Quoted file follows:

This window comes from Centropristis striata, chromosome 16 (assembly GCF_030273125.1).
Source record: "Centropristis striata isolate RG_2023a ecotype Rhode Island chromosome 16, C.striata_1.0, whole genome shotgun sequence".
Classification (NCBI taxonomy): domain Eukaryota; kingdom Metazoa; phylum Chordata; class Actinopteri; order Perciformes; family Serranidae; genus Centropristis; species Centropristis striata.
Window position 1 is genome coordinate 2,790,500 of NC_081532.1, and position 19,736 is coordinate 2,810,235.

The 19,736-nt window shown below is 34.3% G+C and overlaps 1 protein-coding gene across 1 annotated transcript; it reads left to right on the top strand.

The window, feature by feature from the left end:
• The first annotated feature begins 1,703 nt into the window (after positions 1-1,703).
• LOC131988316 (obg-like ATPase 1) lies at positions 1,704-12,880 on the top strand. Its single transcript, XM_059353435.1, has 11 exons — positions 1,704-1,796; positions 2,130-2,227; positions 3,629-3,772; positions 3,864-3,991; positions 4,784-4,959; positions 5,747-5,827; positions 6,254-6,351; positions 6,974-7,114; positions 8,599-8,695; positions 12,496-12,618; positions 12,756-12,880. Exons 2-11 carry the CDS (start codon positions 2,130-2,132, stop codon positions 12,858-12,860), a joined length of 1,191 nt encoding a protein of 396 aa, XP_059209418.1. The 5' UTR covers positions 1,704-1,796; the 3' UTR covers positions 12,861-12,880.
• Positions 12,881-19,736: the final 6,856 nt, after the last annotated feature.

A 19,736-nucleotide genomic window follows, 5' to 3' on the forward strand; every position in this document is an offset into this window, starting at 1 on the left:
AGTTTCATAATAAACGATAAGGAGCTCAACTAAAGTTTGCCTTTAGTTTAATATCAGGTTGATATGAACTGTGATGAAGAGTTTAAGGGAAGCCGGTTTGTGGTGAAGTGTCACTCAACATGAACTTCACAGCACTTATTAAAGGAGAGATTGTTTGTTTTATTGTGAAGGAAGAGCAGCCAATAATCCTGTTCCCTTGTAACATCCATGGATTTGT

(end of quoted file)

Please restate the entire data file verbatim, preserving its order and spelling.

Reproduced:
This window comes from Centropristis striata, chromosome 16 (assembly GCF_030273125.1).
Source record: "Centropristis striata isolate RG_2023a ecotype Rhode Island chromosome 16, C.striata_1.0, whole genome shotgun sequence".
Classification (NCBI taxonomy): domain Eukaryota; kingdom Metazoa; phylum Chordata; class Actinopteri; order Perciformes; family Serranidae; genus Centropristis; species Centropristis striata.
Window position 1 is genome coordinate 2,790,500 of NC_081532.1, and position 19,736 is coordinate 2,810,235.

The 19,736-nt window shown below is 34.3% G+C and overlaps 1 protein-coding gene across 1 annotated transcript; it reads left to right on the top strand.

The window, feature by feature from the left end:
• The first annotated feature begins 1,703 nt into the window (after positions 1-1,703).
• LOC131988316 (obg-like ATPase 1) lies at positions 1,704-12,880 on the top strand. Its single transcript, XM_059353435.1, has 11 exons — positions 1,704-1,796; positions 2,130-2,227; positions 3,629-3,772; positions 3,864-3,991; positions 4,784-4,959; positions 5,747-5,827; positions 6,254-6,351; positions 6,974-7,114; positions 8,599-8,695; positions 12,496-12,618; positions 12,756-12,880. Exons 2-11 carry the CDS (start codon positions 2,130-2,132, stop codon positions 12,858-12,860), a joined length of 1,191 nt encoding a protein of 396 aa, XP_059209418.1. The 5' UTR covers positions 1,704-1,796; the 3' UTR covers positions 12,861-12,880.
• Positions 12,881-19,736: the final 6,856 nt, after the last annotated feature.

A 19,736-nucleotide genomic window follows, 5' to 3' on the forward strand; every position in this document is an offset into this window, starting at 1 on the left:
AGTTTCATAATAAACGATAAGGAGCTCAACTAAAGTTTGCCTTTAGTTTAATATCAGGTTGATATGAACTGTGATGAAGAGTTTAAGGGAAGCCGGTTTGTGGTGAAGTGTCACTCAACATGAACTTCACAGCACTTATTAAAGGAGAGATTGTTTGTTTTATTGTGAAGGAAGAGCAGCCAATAATCCTGTTCCCTTGTAACATCCATGGATTTGT